We’re back from our Greek odyssey, and in only two California days, the blue-green Mediterranean water and the hot, star-canopied nights eating grilled octopus while stray cats circled our feet seems years ago already. But what memories we made!
Before we left, I was nervous about taking T on such an epic adventure. He hadn’t been on a long plane ride since we brought him back from Africa. I had no idea how my jumping bean would sit still for that long, or how he’d deal with all the transition and unfamiliarity once we arrived– not generally his strong suits.
But we had gotten an invitation to travel with close friends, one of whom is Greek, and it seemed a once in a lifetime chance to go explore the Greek islands with a native. In spite of the fact that Scott was going to be on tour and couldn’t join us, I decided to plunge in.
I encourage anyone afraid of traveling with your kids to just go for it. I’m so glad we did, and not because it didn’t have its challenges. Some of my fears were definitely realized, as Tariku’s manners aren’t exactly European. I was frequently embarrassed, and had to discipline him pretty much constantly, which is my least favorite mode. It was a shock to his system to discover that there are different rules in different cultures. I also think it’s an essential lesson for any human, so I tried to do my best to convey it without shaming him. Some moments I was more successful than others. In the end, it was one of the trip’s most valuable takeaways- to learn to function, even thrive, when surrounded by a different language, different food and different customs.
There are mind-bending layers upon layers of history in Greece, and it was fascinating to be there at such a historical moment, with the banks closed and the whole Greek financial system (and that of the rest of Europe) hanging in the balance. As we visited the ruins of the buildings where democracy was born, we were watching that democracy vibrantly unfold around us, with protests in the square and lively debates in the cafes, the foreign press lounging around smoking on the sidelines.
Our little group was comprised of our friends John and Fred, their two sons, age 7 and 4, and Tariku and me. Our first afternoon there, we dragged three kids under 8 up the Acropolis in the hot sun and the little angels were just wide-eyed with wonder and respect. Bwahaha! Just kidding! They whined and bargained for frozen lemonade the whole way up, while bemoaning the fact they couldn’t throw rocks off the side.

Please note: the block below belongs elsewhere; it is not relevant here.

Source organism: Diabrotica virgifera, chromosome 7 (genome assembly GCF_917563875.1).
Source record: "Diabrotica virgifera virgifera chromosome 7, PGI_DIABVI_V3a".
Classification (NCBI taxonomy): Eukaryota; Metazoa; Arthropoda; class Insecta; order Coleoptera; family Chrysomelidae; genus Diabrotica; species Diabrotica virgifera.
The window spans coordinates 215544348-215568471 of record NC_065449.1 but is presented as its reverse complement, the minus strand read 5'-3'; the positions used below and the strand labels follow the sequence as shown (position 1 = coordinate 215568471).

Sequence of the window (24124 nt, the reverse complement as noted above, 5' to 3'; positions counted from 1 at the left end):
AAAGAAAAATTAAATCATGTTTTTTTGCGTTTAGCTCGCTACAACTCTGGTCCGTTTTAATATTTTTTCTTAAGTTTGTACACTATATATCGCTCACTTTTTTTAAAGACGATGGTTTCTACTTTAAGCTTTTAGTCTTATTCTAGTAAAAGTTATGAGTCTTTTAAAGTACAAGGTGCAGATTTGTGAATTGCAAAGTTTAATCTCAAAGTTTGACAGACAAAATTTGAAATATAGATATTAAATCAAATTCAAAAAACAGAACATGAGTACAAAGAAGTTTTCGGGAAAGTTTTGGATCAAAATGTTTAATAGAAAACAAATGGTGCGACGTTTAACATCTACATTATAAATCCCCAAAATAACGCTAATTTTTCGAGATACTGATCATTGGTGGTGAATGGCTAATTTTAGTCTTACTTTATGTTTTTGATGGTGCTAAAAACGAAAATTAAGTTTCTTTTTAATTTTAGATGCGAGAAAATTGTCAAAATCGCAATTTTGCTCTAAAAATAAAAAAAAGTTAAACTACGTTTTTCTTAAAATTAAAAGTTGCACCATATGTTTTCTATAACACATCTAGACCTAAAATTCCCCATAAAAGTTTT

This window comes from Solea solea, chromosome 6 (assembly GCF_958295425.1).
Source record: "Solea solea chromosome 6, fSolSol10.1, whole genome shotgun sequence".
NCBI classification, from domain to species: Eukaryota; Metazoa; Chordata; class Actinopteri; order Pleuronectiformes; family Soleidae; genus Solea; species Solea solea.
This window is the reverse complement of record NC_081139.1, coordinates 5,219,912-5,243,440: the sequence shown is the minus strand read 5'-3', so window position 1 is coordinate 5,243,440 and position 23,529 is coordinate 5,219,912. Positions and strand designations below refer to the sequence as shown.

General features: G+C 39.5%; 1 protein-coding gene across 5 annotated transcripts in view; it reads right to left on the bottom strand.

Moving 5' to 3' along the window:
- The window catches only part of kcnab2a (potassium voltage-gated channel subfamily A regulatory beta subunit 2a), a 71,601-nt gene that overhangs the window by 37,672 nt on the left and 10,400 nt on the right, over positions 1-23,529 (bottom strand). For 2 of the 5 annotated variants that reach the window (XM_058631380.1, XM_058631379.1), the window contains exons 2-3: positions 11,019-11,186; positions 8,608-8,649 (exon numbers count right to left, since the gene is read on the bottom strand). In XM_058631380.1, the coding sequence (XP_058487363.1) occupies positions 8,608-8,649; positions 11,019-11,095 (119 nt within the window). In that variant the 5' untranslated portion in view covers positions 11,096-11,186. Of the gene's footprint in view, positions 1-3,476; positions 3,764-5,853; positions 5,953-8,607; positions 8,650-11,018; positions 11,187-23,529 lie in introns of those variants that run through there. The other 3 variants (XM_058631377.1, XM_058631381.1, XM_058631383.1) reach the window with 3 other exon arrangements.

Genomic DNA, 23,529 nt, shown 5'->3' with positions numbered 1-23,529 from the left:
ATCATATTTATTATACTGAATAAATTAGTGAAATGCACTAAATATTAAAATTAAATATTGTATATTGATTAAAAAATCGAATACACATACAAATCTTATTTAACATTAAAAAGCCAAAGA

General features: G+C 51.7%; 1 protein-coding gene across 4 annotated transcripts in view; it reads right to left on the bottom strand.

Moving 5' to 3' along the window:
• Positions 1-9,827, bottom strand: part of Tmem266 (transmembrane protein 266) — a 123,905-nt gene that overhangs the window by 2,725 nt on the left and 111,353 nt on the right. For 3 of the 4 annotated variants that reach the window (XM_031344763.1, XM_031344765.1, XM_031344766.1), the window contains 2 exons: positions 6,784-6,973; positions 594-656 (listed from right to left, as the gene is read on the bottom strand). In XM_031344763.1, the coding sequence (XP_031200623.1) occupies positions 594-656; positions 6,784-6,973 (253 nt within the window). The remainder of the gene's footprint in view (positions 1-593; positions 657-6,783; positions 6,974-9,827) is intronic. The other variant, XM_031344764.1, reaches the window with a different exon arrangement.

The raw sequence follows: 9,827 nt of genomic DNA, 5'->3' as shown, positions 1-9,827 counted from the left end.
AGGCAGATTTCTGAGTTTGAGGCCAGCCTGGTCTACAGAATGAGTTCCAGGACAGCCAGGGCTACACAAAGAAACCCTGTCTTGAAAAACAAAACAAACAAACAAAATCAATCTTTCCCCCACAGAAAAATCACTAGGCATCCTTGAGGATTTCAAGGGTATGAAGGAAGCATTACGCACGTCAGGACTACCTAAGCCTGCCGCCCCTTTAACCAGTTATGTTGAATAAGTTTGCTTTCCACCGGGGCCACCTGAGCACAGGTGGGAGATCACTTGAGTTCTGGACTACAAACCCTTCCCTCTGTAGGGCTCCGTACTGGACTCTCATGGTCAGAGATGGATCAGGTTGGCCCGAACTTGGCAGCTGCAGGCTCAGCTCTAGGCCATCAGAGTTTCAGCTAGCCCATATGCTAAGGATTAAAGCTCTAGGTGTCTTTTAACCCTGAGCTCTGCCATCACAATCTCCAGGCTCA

And while the museums of antiquities produced more giggles (butts! wieners!) than awe, the kids were fascinated by the myths. Zeus and his lightning bolt. Odysseus lashed to the mast of his ship in order to hear the siren song. Medusa and her head of snakes.
“Medusa” became the kids’ favorite game It was kind of like tag, except one kid was Medusa and could turn the other two to stone.
At the temple of Zeus, Tariku asked me, quite genuinely, “Was Zeus Jesus’ dad?”
It’s a hell of a question.
And forgive my theology here, please, people, but I told him what I basically believe to be true… That throughout history, people have looked around at the mystery and beauty and terror of the world and have felt God in their hearts. And that they have called God many different things and imagined him or her in many different ways.
“But which is real? They can’t both be real,” asked Tariku. “Is Zeus real real? Is the hydra real? Is Zeus dead now?”
Fair enough questions.
I told him that 2500 years ago people were sitting in the same place we were, and telling the very same stories. Those people are long gone and we don’t remember most of them, but the stories are still just as alive today. So, in a way, myths are real, in that they tell us very important truths. But that’s not the same as them being historically accurate. And that we’re not always sure what’s historically accurate or not, but we can be pretty sure there never was a hydra running around.
“Oh yeah?” he said. “Then what’s THAT BEHIND YOU?! AAAHHHHHH. HYDRA!!!” And with that. he was off down the path, away from the Acropolis and toward the winding streets of the old part of the city, where he found an overpriced trinket of Medusa and declared it the coolest piece of art he’d seen all day. I refused to spend 28 euros on the thing, and he cried so I bought him a gelato instead. Ah, I feel more cultured already.
While the kids were placated with their ice cream, I turned toward the Parthenon. If you face just the right direction, you can almost imagine the flesh on the bones, how it might have looked all those years ago. It blew my mind, that we’re essentially the same people standing here now, iPhones and space travel and open heart surgery and Lady Gaga notwithstanding. It’s hard to hang around Greece and not wax philosophical. After all, it’s where the whole thing started.
We’re still gods and monsters, creators and destroyers, lovers and rapists, spirit and animal.
And we tell the most exquisite stories.